Pause. Don’t let a knee-jerk reaction get in your way of growth. Give yourself time to pause, reflect, and absorb the feedback you have received. Process your emotions, and identify them. Why do you feel this way? Put it into words.

Get additional input. Seek out friends and coworkers you trust to tell you the truth; to tell it like it is. Get that reality check. You need to be able to understand the feedback. Eurich labeled these trusted friends and colleagues as “loving critics”:

These “loving critics,” as we named them, were people they trusted and who would be brutally honest with them.

Show, don’t tell. If the feedback you receive indicates your team or coworkers don’t think you care about them because of a something that happened, or even inaction on your part, you need to act – and in a sincere manner. You can’t just tell them, “I do care”. You need to show them by doing something. This is part public relations (your image). Your action needs to align with the feedback, your desire to change, and your need to show your team or coworkers that you are actively engaged in changing yourself.

Make the First Move. You can’t improve in isolation. You need to seek out the feedback of others, get additional input, and understand the feedback so you can take action. Though easier said than done, it is best for you to make the first move, approach those who gave you the feedback, acknowledge your part, and seek to work out a way together to improve things going forward.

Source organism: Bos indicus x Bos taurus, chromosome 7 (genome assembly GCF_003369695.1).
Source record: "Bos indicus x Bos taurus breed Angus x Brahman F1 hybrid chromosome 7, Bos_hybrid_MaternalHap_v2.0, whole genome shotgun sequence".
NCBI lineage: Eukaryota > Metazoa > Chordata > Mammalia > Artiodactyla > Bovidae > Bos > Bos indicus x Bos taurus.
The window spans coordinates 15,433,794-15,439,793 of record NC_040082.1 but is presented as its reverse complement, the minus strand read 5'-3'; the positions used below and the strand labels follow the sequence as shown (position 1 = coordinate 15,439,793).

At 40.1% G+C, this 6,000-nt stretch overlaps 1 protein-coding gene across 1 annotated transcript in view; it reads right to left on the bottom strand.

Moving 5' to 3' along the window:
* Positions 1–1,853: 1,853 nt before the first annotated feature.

Fail forward. It’s not always easy to admit to ourselves, or others, that we have flaws. But, when we do, it helps create a connection with our coworkers. As Eurich so aptly stated,

Sometimes the best response to critical feedback is to admit our flaws — first to ourselves, and then to others — while setting expectations for how we are likely to behave. When we let go of the things we cannot change, it frees up the energy to focus on changing the things we can.

The adoption of these tools takes time and practice. You can start small by seeking out feedback from your “loving critics” and reflecting on the feedback, acknowledging your emotions, and putting together a plan to change.

 

Photo by Matthew Brodeur on Unsplash